“You’d have thought that Apple would have learned the lesson that you can’t control the entire ecosystem with the Mac, but they did not.”I get the sense from Apple that they just don’t care. Like 37signals, they’re going to do business the way they want to do business. Maybe they’ll eventually open up their systems a bit for a larger market share, but the nature of Apple as a company means they’ll always keep far more control for a unified user experience.It means that there’s a great opportunity for Google here. Just like the Mac, Apple will innovate and get the public used to a new type of product, but someone else will swoop in to take advantage of the full size of the market.
Good point about apple. I shouldn’t be so critical of them. They do what they so well
I’m reserving judgment on this for now. Between Firefox and Safari I am not sure what more I could need from a browser but then Google has this knack for sneaking up on the competition and really changing the game (or not – depends on the project).Google’s web-based apps are really great and they keep getting better but from what I hear about Android, I am going to stick with Nokia. There is a lot of potential in Android but it just seems that the development process is not exactly going all out to develop something really innovative, just more of the same with new hype.
Memory allocation in Chrome is what has me excited to test it. It is the number one problem with browsing/apps today.
What will be different with memory allocation?
I don’t want to try and explain it (I’ll mess it up). But you read the comic which gets into that
As much as I love Google Apps, we have had several problems with lost edits, refreshing strangeness in IE and other issues that make us very leery. After getting a few folks to use, we one day spent 5 hours collaboratively editing our business plan and lost a huge chunk of edits. So, hopefully those bugs will get repaired and we can use, but my partners stopped relying on it and went back to MS – Uggh!On data – I trust Google with my data, but becoming more and more concerned these days. Need a system of replication not only locally, but also in a secondary remote location for everything I do on my PC whether it be in Google or locally. We’ve added that concept to our business model, because of the concerns we have had with them.Natural Encryption – Or automatic encryption local and remote needs to become a component of these offerings as well.Having been a pioneer in the Web ASP space back in 1999, I get concerned that this will impact the space (SaaS), but realize now that for full acceptance, multi-site replication of all my data and auto encryption are crucial.
The amazing thing looking back now is that Netscape could have done this and were planning to do this in some form, but blew it by telling the world they were going to take MS out. That was all Bill needed to slash and burn. He didn’t care about monopoly issues. All he cared about was crushing them before they could because he knew he couldn’t turn his ship fast enough and he did – crush them. Now Google had enough sense to wait until they owned the world to do this and Microsoft is more n their heels, so they can do it, get away with it and win if they do it right. We’ll see.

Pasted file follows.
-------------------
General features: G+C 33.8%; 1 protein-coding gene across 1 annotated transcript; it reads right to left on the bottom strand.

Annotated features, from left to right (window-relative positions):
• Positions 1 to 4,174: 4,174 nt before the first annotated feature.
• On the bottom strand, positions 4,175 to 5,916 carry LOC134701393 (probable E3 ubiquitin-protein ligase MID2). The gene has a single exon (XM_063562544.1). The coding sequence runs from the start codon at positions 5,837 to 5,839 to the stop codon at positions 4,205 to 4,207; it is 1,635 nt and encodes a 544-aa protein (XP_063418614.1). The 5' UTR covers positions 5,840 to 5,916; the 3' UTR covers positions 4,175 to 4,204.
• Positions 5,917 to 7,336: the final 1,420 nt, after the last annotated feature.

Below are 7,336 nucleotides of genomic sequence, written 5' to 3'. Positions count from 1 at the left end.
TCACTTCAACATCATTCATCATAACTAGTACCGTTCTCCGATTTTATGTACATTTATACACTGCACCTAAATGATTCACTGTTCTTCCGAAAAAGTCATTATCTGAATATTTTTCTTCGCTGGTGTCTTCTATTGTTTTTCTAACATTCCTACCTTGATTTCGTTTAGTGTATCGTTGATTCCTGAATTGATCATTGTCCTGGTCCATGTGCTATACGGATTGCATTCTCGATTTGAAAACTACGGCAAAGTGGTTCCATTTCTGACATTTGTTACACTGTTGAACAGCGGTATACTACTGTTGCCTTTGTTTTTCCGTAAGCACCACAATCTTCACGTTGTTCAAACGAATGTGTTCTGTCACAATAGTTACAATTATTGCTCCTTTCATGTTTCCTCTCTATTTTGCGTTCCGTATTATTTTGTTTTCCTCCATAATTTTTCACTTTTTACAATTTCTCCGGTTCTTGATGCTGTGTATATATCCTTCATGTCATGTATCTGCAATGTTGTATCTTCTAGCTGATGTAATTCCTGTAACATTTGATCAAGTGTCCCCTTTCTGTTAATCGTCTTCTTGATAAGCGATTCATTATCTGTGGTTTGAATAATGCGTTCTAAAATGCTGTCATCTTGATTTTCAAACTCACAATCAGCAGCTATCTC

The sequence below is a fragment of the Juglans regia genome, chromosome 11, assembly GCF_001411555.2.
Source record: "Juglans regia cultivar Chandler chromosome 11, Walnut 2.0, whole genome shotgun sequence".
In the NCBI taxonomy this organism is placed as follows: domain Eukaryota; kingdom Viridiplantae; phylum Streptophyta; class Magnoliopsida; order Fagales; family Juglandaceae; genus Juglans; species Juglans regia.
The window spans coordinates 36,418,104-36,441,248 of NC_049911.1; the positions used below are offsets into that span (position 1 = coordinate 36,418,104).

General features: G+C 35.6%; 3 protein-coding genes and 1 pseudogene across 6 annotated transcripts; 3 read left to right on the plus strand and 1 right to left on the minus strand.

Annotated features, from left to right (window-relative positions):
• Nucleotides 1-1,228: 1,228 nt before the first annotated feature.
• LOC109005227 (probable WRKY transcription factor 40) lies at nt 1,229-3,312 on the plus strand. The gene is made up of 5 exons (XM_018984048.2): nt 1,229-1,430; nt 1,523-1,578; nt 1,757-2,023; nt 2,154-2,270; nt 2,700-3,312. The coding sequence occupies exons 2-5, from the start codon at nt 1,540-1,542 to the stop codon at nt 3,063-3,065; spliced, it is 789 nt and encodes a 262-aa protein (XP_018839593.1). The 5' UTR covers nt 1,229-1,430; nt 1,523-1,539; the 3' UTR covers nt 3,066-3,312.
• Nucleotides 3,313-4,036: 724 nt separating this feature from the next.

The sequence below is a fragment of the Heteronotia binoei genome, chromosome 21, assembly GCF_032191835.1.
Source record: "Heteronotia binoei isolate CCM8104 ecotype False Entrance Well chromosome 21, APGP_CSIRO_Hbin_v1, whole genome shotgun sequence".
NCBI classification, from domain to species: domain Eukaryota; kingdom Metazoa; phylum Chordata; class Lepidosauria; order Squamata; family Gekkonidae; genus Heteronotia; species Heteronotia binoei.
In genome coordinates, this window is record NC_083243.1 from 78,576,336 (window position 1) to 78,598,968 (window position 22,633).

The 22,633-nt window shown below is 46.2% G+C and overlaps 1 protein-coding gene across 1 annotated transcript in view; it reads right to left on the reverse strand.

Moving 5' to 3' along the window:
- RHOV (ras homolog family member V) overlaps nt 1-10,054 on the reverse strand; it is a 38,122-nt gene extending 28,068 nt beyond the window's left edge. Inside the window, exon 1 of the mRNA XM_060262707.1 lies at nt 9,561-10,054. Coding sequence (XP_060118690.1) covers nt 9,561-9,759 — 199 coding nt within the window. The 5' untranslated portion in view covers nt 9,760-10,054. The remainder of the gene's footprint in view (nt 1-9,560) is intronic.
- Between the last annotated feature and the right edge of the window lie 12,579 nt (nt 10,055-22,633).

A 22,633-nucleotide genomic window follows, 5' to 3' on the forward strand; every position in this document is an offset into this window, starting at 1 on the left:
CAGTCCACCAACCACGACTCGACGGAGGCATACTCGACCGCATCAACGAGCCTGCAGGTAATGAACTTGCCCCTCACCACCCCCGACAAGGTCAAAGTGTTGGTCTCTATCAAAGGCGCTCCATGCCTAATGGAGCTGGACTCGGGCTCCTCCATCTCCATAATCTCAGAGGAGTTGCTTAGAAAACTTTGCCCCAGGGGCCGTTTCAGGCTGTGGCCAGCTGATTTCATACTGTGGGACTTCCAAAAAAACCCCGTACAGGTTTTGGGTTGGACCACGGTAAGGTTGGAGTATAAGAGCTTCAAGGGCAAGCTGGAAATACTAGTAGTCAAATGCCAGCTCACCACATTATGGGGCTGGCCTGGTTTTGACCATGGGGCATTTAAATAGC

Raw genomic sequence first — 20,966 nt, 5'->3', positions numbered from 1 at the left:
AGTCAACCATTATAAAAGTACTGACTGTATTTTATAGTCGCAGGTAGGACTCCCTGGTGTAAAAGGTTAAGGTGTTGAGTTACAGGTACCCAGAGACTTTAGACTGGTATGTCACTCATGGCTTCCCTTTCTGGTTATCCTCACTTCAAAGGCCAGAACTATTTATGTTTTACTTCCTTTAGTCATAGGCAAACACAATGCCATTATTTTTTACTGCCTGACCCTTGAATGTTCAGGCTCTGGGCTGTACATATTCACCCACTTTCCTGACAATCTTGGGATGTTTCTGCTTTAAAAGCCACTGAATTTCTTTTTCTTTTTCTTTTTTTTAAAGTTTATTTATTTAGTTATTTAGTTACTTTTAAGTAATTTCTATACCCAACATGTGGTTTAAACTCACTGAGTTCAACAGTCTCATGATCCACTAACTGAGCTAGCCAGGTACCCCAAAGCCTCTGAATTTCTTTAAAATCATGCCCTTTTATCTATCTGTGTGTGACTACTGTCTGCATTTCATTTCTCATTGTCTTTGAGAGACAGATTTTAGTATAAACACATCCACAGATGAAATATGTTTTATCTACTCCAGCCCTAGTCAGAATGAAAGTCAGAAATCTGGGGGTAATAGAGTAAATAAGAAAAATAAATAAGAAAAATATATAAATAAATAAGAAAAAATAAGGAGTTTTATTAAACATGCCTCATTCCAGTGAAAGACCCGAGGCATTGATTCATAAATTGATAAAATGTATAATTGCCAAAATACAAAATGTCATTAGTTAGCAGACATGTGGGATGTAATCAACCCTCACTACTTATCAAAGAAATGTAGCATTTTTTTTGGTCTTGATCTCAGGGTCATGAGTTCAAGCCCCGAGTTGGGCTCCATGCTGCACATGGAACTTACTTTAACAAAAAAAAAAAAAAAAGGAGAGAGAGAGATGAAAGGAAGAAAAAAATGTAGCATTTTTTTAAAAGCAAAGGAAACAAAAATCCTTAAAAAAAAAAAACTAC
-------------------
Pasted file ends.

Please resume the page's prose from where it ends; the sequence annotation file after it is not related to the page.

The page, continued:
The amazing thing is how people thought there needed to be an antitrust case against Microsoft for something as obviously necessary as integrating an html rendering engine into an operating system. Happily Google came along and showed once again a new business model is far more effective than a bunch of lawyers.
Actually, that’s not accurate.Microsoft wasn’t penalised for integrating html rendering into an operating system.Having a monopoly is not illegal, the illegal thing is abusing monopoly power to destroy the competition.(something Microsoft has consistently done in that, and other industries)That’s what Antitrust law is really about.
So surely Google advertising Chrome for download on their home page is exactly that?
Now that’s an interesting question.We should find a new definition for competition in the web browsers market when all of them are for $ 0.I believe competition in the browsers market nowadays is not for for direct commercial gain anymore, but for mindshare and standards compliance, delivering better value to web users, this is probably the most commonly accepted notion among web developers at least. (who should hopefully know better !)If we take that as a premise, we should measure Google by the value they deliver to web users. Keeping them honest with standards compliance seems to be the most important thing to watch in a company with such a dominant and powerful position.Google doesn’t seem to be crushing the web browsers competition, Chrome’s marketshare is exactly 0%, and it’s based on Webkit, which is as standards-compliant as you can get today.That ad on Google’s homepage doesn’t seem to run against Antitrust law.Make no mistake, to me at least, the continued, longstanding and consistent compliance problems in Internet Explorer are a cause of much greater concern.Any day now, Internet Explorer marketshare is somewhere between 70% and 90% depending on the region of the globe you look at.Microsoft has tried (and keeps trying) to sneak cool stuff in the browser (think XAML) in hope the public adopt it, so they can finally dictate the Internet de facto standard.They have miserably failed time and again, but they keep getting smarter all the time.So I agree, we have to keep Google honest, and we must watch every dominant company for the web to stay functional, healthy, plural and diverse.